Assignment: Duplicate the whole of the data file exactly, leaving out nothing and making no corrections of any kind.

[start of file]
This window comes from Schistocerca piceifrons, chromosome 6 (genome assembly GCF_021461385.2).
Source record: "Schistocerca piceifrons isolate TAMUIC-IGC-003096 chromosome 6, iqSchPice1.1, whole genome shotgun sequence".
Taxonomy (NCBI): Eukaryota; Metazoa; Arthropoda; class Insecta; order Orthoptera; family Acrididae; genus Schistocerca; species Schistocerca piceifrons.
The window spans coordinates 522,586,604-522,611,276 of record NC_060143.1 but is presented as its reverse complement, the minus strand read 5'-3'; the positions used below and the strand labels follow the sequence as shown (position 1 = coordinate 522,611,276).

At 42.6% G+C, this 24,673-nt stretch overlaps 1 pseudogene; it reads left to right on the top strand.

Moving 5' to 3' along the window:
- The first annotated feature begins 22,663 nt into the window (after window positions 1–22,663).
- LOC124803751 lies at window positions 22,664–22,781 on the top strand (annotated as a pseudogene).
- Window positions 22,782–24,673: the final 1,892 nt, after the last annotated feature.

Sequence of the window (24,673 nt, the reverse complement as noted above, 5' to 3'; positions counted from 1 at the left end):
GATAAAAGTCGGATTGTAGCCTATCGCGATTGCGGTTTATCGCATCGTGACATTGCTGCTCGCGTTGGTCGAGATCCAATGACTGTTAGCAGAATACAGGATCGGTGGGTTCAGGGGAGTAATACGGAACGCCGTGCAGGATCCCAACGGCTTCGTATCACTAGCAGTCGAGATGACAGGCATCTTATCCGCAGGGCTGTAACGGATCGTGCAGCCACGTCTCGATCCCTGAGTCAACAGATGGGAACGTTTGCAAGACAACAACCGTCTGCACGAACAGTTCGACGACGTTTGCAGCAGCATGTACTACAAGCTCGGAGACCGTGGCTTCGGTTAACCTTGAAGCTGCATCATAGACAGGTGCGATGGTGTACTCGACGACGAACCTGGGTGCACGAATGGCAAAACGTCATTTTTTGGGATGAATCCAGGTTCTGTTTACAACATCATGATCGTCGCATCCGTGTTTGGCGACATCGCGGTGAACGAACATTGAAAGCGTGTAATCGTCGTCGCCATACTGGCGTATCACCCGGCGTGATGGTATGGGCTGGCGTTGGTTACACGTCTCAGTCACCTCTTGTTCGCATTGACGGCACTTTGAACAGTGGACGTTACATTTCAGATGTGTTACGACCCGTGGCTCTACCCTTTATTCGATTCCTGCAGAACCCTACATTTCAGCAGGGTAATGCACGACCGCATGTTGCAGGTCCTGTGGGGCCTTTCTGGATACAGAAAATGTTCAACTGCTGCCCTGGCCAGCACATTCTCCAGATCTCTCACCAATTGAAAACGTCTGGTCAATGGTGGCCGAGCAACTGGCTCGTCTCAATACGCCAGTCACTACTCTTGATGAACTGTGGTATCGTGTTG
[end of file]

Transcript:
This window comes from Schistocerca piceifrons, chromosome 6 (genome assembly GCF_021461385.2).
Source record: "Schistocerca piceifrons isolate TAMUIC-IGC-003096 chromosome 6, iqSchPice1.1, whole genome shotgun sequence".
Taxonomy (NCBI): Eukaryota; Metazoa; Arthropoda; class Insecta; order Orthoptera; family Acrididae; genus Schistocerca; species Schistocerca piceifrons.
The window spans coordinates 522,586,604-522,611,276 of record NC_060143.1 but is presented as its reverse complement, the minus strand read 5'-3'; the positions used below and the strand labels follow the sequence as shown (position 1 = coordinate 522,611,276).

At 42.6% G+C, this 24,673-nt stretch overlaps 1 pseudogene; it reads left to right on the top strand.

Moving 5' to 3' along the window:
- The first annotated feature begins 22,663 nt into the window (after window positions 1–22,663).
- LOC124803751 lies at window positions 22,664–22,781 on the top strand (annotated as a pseudogene).
- Window positions 22,782–24,673: the final 1,892 nt, after the last annotated feature.

Sequence of the window (24,673 nt, the reverse complement as noted above, 5' to 3'; positions counted from 1 at the left end):
GATAAAAGTCGGATTGTAGCCTATCGCGATTGCGGTTTATCGCATCGTGACATTGCTGCTCGCGTTGGTCGAGATCCAATGACTGTTAGCAGAATACAGGATCGGTGGGTTCAGGGGAGTAATACGGAACGCCGTGCAGGATCCCAACGGCTTCGTATCACTAGCAGTCGAGATGACAGGCATCTTATCCGCAGGGCTGTAACGGATCGTGCAGCCACGTCTCGATCCCTGAGTCAACAGATGGGAACGTTTGCAAGACAACAACCGTCTGCACGAACAGTTCGACGACGTTTGCAGCAGCATGTACTACAAGCTCGGAGACCGTGGCTTCGGTTAACCTTGAAGCTGCATCATAGACAGGTGCGATGGTGTACTCGACGACGAACCTGGGTGCACGAATGGCAAAACGTCATTTTTTGGGATGAATCCAGGTTCTGTTTACAACATCATGATCGTCGCATCCGTGTTTGGCGACATCGCGGTGAACGAACATTGAAAGCGTGTAATCGTCGTCGCCATACTGGCGTATCACCCGGCGTGATGGTATGGGCTGGCGTTGGTTACACGTCTCAGTCACCTCTTGTTCGCATTGACGGCACTTTGAACAGTGGACGTTACATTTCAGATGTGTTACGACCCGTGGCTCTACCCTTTATTCGATTCCTGCAGAACCCTACATTTCAGCAGGGTAATGCACGACCGCATGTTGCAGGTCCTGTGGGGCCTTTCTGGATACAGAAAATGTTCAACTGCTGCCCTGGCCAGCACATTCTCCAGATCTCTCACCAATTGAAAACGTCTGGTCAATGGTGGCCGAGCAACTGGCTCGTCTCAATACGCCAGTCACTACTCTTGATGAACTGTGGTATCGTGTTG